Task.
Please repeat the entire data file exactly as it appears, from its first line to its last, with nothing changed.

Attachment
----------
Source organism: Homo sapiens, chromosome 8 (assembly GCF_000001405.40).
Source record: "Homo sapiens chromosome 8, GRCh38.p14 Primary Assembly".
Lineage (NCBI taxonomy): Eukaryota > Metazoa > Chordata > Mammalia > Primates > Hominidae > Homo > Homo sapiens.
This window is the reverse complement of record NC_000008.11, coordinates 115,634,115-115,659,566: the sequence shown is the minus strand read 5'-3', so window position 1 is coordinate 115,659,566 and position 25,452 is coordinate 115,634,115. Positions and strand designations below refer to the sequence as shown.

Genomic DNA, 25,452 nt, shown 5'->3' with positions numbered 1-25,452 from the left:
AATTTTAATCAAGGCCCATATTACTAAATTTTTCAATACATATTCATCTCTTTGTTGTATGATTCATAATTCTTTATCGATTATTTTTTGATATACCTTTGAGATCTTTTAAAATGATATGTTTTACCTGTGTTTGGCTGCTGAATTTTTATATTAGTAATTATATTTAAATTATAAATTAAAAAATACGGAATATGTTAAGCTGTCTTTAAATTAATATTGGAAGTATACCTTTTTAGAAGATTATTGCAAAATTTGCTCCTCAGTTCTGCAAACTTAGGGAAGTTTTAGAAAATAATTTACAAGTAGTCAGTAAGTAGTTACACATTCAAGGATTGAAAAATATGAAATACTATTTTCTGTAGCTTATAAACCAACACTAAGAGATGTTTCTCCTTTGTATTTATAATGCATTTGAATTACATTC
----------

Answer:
Source organism: Homo sapiens, chromosome 8 (assembly GCF_000001405.40).
Source record: "Homo sapiens chromosome 8, GRCh38.p14 Primary Assembly".
Lineage (NCBI taxonomy): Eukaryota > Metazoa > Chordata > Mammalia > Primates > Hominidae > Homo > Homo sapiens.
This window is the reverse complement of record NC_000008.11, coordinates 115,634,115-115,659,566: the sequence shown is the minus strand read 5'-3', so window position 1 is coordinate 115,659,566 and position 25,452 is coordinate 115,634,115. Positions and strand designations below refer to the sequence as shown.

Genomic DNA, 25,452 nt, shown 5'->3' with positions numbered 1-25,452 from the left:
AATTTTAATCAAGGCCCATATTACTAAATTTTTCAATACATATTCATCTCTTTGTTGTATGATTCATAATTCTTTATCGATTATTTTTTGATATACCTTTGAGATCTTTTAAAATGATATGTTTTACCTGTGTTTGGCTGCTGAATTTTTATATTAGTAATTATATTTAAATTATAAATTAAAAAATACGGAATATGTTAAGCTGTCTTTAAATTAATATTGGAAGTATACCTTTTTAGAAGATTATTGCAAAATTTGCTCCTCAGTTCTGCAAACTTAGGGAAGTTTTAGAAAATAATTTACAAGTAGTCAGTAAGTAGTTACACATTCAAGGATTGAAAAATATGAAATACTATTTTCTGTAGCTTATAAACCAACACTAAGAGATGTTTCTCCTTTGTATTTATAATGCATTTGAATTACATTC